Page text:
[MARMAM] Masters thesis on Irrawaddy dolphins (Orcaella brevirostris) in Sarawak, Malaysia

Cindy Peter cindycharity.peter at gmail.com
Tue Nov 20 19:00:28 PST 2012

Hi all,

A PDF copy of my Masters thesis on Irrawaddy dolphins (*Orcaella
brevirostris*) in Sarawak, Malaysia is available.

Peter, C. 2012. Distribution patterns, habitat characteristics and
population estimates of Irrawaddy dolphins (Orcaella brevirostris) in
Kuching Bay, Sarawak. Msc Thesis. Insitute of Biodiversity and
Environmental Conservation. Universiti Malaysia Sarawak. 120pp.


Irrawaddy dolphins (*Orcaella brevirostris*) are known to be riverine and
coastal dwelling animals which place them under pressure from human
activities like fishing, coastal developments and environmental pollution.
Previously, there was a lack of baseline information on the population of
Irrawaddy dolphins that are present in Kuching Bay. This lack of data
impeded conservation and management efforts, as no one could determine how
many dolphins there are, how they are distributed on a fine scale, or what
their preferred habitat characteristics are.

In order to overcome this, small boat surveys were conducted in the Kuching
Bay from June 2008-September 2010. The first objective of the study aimed
to map the distribution patterns and determine the relative abundance of
Irrawaddy dolphins in the waters of Kuching Bay. Surveys covered a total of
4,091 km and 317 hours. Irrawaddy dolphins were sighted 41 times on-effort
representing an estimated total of 183 individuals. The mean encounter rate
throughout the 44 days of survey was 0.30 sightings per hour. Analysis of
encounter rates within 2km by 2km grid cells showed high densities of
Irrawaddy dolphins in the Salak estuary, Bako peninsula and offshore of
Telaga Air.

The second objective was to define the habitat preferences of Irrawaddy
dolphins by conducting water parameter samplings and measuring the physical
characteristics of the sighting sites. Kruskal-Wallis U tests showed that
the animals’ distributions are not significantly related to water
temperature, pH, depth or distance to land. However the dolphin
distribution was statistically significant for the different categories of
salinity (p < 0.05) and distance to rivermouth (p < 0.05). Fisher’s exact
test indicated that Irrawaddy dolphins are statistically more likely to be
present in waters within a 6 km radius from rivermouths. Dolphins’
distributions are also affected by tide levels as Mann-Whitney U tests
proved a statistically significant difference (p < 0.05) in dolphin
distribution between tide levels lower than 2.0 m and tide levels higher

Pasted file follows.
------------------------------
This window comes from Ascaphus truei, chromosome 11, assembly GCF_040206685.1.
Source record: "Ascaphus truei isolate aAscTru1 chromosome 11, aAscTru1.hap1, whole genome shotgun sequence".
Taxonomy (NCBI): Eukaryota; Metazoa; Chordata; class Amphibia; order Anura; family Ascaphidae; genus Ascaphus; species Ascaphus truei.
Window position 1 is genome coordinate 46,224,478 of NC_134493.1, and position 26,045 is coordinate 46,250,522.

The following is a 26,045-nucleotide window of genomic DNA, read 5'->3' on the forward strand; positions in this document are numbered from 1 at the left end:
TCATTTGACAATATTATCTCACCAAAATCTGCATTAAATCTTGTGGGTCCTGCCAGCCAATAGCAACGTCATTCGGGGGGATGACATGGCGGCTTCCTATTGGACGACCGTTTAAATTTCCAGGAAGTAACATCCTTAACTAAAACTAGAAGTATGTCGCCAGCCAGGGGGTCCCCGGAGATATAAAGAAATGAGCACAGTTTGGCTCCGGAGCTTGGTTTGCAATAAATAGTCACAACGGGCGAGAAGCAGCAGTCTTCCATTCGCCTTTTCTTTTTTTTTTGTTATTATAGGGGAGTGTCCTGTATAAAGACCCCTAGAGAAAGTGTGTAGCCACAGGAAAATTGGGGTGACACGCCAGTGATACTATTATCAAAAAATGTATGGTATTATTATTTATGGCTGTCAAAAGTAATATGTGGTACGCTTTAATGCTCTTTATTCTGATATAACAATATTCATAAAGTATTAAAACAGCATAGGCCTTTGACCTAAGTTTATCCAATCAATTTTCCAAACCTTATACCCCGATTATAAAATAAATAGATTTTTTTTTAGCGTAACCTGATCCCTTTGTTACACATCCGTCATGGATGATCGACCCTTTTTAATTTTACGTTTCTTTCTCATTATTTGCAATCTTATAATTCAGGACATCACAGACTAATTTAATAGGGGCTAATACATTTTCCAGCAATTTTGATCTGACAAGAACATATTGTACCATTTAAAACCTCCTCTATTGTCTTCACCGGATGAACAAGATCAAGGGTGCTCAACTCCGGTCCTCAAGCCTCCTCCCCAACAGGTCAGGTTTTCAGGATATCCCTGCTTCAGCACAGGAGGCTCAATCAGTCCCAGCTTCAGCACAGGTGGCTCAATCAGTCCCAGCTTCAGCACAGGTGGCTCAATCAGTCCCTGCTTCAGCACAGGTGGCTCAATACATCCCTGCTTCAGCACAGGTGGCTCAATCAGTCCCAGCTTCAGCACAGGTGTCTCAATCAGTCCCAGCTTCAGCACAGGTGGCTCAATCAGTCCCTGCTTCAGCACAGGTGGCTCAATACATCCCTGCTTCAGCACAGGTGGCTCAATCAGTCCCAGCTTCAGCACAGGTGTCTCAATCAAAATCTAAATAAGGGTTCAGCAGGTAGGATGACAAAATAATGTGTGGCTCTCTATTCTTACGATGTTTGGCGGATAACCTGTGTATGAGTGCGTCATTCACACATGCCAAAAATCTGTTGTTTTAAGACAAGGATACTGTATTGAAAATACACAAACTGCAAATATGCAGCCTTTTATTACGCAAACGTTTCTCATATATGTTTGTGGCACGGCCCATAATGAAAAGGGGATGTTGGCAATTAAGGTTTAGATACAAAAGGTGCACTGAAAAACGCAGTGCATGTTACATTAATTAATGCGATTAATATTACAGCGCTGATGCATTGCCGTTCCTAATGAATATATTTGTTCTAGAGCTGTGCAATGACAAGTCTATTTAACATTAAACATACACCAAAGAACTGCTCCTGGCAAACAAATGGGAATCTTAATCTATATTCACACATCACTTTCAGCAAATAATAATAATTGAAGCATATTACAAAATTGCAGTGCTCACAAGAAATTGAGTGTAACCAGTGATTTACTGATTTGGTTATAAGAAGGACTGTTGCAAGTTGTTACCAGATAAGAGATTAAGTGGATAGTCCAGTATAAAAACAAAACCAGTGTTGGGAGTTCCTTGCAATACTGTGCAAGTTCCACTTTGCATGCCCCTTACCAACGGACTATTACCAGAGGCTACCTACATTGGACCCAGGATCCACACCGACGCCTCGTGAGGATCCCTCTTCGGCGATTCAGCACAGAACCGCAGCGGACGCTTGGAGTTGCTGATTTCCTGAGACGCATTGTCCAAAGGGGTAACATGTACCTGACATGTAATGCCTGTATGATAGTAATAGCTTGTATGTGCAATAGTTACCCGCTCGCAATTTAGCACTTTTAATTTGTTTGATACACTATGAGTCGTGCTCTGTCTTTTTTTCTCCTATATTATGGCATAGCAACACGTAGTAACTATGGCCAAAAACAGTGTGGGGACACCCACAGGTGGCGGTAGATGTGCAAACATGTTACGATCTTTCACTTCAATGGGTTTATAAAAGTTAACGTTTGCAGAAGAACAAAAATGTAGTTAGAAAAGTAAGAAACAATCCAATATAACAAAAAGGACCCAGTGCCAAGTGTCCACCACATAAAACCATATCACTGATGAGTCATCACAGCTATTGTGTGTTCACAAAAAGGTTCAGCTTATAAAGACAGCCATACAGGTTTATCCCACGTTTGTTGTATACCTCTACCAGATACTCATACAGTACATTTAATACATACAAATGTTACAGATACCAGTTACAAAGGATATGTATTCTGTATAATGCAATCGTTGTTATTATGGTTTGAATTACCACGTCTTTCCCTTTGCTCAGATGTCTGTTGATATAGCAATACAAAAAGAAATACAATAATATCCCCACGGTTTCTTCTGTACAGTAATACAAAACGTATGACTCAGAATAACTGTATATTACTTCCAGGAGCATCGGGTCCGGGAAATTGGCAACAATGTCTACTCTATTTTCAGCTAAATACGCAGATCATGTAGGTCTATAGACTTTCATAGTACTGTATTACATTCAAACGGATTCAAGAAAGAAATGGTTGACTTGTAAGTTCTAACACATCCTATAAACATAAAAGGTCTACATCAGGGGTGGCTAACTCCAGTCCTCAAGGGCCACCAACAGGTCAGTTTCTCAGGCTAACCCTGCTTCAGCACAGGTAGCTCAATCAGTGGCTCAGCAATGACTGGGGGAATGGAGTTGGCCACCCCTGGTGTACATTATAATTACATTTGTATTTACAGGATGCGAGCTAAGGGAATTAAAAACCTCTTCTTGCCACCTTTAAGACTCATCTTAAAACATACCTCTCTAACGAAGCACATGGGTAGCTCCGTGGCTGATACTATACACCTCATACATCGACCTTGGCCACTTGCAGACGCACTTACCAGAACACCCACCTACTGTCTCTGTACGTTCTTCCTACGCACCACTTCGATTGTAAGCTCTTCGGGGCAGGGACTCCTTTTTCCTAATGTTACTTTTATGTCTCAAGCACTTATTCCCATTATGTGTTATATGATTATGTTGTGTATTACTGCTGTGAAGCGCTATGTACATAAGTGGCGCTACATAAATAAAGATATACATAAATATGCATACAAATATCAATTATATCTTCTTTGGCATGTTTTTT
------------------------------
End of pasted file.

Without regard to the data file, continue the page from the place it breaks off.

than 2.0 m.

The third objective of the study was to obtain absolute abundance estimates
of Irrawaddy dolphins in Kuching Bay. This was achieved by using
mark-recapture techniques on photo-identified individuals to generate
population estimates for the Kuching study area. Based on this, the best
estimate of the Irrawaddy dolphin population in Kuching Bay is 233 dolphins
(CV = 22.5%, 95% CI 151-360).

The fourth objective was to learn about the individual movement patterns of
the Irrawaddy dolphins in Kuching Bay by identifying individual dolphins
through photo-identification and plotting the observed locations of
identified individuals. Seventeen individuals were photographed more than
once and four individuals were photographed in both the Salak–Santubong and
Bako–Buntal bays on a few occasions. The furthest distance an individual
dolphin traveled between sighting locations in the study was approximately
40 km. In addition, resighted individuals were photographed across
different survey months as well as different survey years.

This study showed that the Irrawaddy dolphins of Kuching Bay prefer areas
of lower salinity, closer to land and rivermouths, with tidal state also
playing a significant role in their distribution. The estimate obtained in
this study showed that the population in Kuching Bay is relatively small
and the movement patterns analysis proved that several individual dolphins
utilize both the Salak-Santubong Bay and Bako-Buntal Bay. Therefore, any
management or conservation efforts for the Irrawaddy dolphins will need to
be applied to both bays.

Please let me know if you are interested in reading it and I will send a

Best Regards,

Cindy Peter


Cindy Peter, MSc (Marine Ecology)

Sarawak Dolphin Project

Institute of Biodiversity and Environmental Conservation

University Malaysia Sarawak

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